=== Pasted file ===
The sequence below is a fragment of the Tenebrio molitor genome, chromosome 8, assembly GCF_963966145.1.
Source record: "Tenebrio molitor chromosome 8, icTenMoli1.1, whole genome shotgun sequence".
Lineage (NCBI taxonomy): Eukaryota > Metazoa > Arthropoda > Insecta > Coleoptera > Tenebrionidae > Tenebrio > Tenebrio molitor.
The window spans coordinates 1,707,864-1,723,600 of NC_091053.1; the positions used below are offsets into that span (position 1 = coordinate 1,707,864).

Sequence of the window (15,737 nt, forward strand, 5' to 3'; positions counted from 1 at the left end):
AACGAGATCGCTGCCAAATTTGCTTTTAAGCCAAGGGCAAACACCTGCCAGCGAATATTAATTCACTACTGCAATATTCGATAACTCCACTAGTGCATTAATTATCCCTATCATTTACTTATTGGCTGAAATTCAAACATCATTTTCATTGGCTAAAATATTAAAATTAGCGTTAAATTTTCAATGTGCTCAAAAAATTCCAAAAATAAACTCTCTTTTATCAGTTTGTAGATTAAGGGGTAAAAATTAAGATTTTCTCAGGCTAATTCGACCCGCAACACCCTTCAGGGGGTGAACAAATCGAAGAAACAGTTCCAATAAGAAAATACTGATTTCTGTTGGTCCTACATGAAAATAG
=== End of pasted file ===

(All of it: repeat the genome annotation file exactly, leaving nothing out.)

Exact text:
The sequence below is a fragment of the Tenebrio molitor genome, chromosome 8, assembly GCF_963966145.1.
Source record: "Tenebrio molitor chromosome 8, icTenMoli1.1, whole genome shotgun sequence".
Lineage (NCBI taxonomy): Eukaryota > Metazoa > Arthropoda > Insecta > Coleoptera > Tenebrionidae > Tenebrio > Tenebrio molitor.
The window spans coordinates 1,707,864-1,723,600 of NC_091053.1; the positions used below are offsets into that span (position 1 = coordinate 1,707,864).

Sequence of the window (15,737 nt, forward strand, 5' to 3'; positions counted from 1 at the left end):
AACGAGATCGCTGCCAAATTTGCTTTTAAGCCAAGGGCAAACACCTGCCAGCGAATATTAATTCACTACTGCAATATTCGATAACTCCACTAGTGCATTAATTATCCCTATCATTTACTTATTGGCTGAAATTCAAACATCATTTTCATTGGCTAAAATATTAAAATTAGCGTTAAATTTTCAATGTGCTCAAAAAATTCCAAAAATAAACTCTCTTTTATCAGTTTGTAGATTAAGGGGTAAAAATTAAGATTTTCTCAGGCTAATTCGACCCGCAACACCCTTCAGGGGGTGAACAAATCGAAGAAACAGTTCCAATAAGAAAATACTGATTTCTGTTGGTCCTACATGAAAATAG